Thursday, January 28, 2010


According to Ota Gyuichi's Shincho-Ko ki, Nobunaga built a sotoba for Yoshimoto at Sukaguchi.

The sotoba is located at Shogakuji Temple Sukaguchi (Shinkawa Town, Aichi Prefecture). I was finally able to take a photo of the area last year. The next day after the battle, Nobunaga held a very rare head viewing ceremony at Kiyosu Castle. Yoshimoto's head was in Nobunaga's possession at last.

The man who was responsible for bringing Yoshimoto's head back to Sunpu was Okabe Motonobu. He was the man in charge of Narumi Castle during the battle. Along the way, Motonobu attacked Kariya Castle. Mizuno Nobuchika was the lord of the castle. It was a lost cause for the Mizuno as Nobuchika was killed.

Why did Okabe Motonobu attacked Kariya Castle? One was to make up for the Okehazama debacle. The reason could be the Mizuno were an ally of the Oda. Tokugawa Ieyasu's mother, Odai, came from the Mizuno family. Yoshimoto's son, Ujizane was certainly happy about Okabe Motonobu's success.

When news finally hit back home in Sunpu, Yoshimoto's mother Jukeini and Ujizane had to be in complete shock. Sengoku Japan was changed for good and a star was born, Nobunaga! As for the Imagawa house, they never fully recovered from Yoshimoto's death.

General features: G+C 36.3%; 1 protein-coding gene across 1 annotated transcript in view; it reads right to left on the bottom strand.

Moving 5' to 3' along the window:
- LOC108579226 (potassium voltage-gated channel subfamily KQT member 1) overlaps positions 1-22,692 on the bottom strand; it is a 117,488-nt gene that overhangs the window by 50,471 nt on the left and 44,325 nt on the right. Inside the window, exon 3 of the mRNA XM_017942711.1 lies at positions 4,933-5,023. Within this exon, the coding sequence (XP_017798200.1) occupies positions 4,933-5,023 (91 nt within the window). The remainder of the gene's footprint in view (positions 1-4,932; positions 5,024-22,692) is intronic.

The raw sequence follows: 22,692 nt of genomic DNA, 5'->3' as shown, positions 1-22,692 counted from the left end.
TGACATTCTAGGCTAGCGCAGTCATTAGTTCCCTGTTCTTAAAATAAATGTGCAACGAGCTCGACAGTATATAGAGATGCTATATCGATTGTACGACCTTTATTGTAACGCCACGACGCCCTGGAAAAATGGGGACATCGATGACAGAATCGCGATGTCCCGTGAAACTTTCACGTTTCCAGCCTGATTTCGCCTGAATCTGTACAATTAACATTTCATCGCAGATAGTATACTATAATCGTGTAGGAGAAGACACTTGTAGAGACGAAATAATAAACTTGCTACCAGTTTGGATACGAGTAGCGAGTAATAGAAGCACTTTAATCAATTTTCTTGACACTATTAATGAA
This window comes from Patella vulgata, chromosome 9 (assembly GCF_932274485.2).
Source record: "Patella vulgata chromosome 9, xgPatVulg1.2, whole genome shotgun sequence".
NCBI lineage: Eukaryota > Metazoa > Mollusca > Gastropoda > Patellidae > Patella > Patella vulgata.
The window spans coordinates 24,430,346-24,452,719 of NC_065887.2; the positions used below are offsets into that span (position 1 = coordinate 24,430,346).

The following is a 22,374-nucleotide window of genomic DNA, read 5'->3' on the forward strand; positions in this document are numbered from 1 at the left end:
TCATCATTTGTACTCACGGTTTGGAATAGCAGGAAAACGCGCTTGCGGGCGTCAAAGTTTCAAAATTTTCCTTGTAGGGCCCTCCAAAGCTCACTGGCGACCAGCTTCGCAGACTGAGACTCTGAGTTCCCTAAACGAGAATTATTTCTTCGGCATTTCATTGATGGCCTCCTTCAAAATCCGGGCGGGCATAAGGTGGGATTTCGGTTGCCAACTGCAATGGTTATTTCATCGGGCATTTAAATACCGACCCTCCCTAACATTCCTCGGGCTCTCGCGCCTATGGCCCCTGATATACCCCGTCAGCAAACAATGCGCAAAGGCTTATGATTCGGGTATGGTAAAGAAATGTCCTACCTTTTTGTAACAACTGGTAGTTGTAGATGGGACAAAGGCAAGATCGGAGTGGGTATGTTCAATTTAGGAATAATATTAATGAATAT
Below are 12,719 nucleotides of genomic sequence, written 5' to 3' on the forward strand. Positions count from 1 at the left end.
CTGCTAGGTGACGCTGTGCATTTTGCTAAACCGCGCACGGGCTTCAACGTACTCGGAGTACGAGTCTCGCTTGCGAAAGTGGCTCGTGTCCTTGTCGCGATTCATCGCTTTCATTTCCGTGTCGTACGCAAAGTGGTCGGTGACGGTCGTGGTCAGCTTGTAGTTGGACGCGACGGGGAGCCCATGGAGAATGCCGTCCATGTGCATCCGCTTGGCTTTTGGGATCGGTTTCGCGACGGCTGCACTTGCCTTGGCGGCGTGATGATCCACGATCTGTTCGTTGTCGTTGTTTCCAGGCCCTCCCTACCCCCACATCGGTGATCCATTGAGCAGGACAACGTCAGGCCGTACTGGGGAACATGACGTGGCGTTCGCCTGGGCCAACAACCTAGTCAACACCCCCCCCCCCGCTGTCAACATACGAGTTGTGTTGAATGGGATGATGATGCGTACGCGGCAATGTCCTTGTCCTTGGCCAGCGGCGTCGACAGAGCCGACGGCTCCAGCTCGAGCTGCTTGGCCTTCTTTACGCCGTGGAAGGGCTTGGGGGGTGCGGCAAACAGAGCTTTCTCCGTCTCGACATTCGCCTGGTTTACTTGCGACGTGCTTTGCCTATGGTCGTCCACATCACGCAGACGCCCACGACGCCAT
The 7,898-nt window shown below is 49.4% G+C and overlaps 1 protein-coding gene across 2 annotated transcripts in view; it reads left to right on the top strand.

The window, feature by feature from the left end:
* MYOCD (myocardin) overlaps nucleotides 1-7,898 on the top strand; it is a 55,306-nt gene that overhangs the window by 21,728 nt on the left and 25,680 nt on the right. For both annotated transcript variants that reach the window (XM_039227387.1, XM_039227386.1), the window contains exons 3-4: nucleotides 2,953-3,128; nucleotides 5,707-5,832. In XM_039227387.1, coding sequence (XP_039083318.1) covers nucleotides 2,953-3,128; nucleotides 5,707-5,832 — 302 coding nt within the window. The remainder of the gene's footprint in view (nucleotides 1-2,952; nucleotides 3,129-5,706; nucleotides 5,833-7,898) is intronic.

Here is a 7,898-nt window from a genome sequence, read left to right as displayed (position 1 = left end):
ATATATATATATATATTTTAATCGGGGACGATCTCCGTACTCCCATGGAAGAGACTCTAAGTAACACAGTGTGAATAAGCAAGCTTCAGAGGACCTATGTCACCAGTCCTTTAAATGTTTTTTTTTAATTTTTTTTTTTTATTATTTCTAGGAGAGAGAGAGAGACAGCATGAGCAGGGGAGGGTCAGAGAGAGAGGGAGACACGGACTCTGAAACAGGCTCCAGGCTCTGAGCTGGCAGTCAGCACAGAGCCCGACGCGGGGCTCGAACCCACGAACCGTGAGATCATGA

Nobunaga no tame!


Tornadoes28 said...

That is interesting that Nobunaga built a sotoba for Yoshimoto. I had not thought a victor would do that for a vanquished enemy but then again, it does seem like something that Japanese warlords would do. I believe the samurai did honor their defeated foes.

otsuke said...

How I found out about the sotoba was in Denning's Hideyoshi book. Then Owada Tetsuo's Okehazama and Imagawa Yoshimoto book. Then you have the ultimate primary source, the Shincho-ko ki.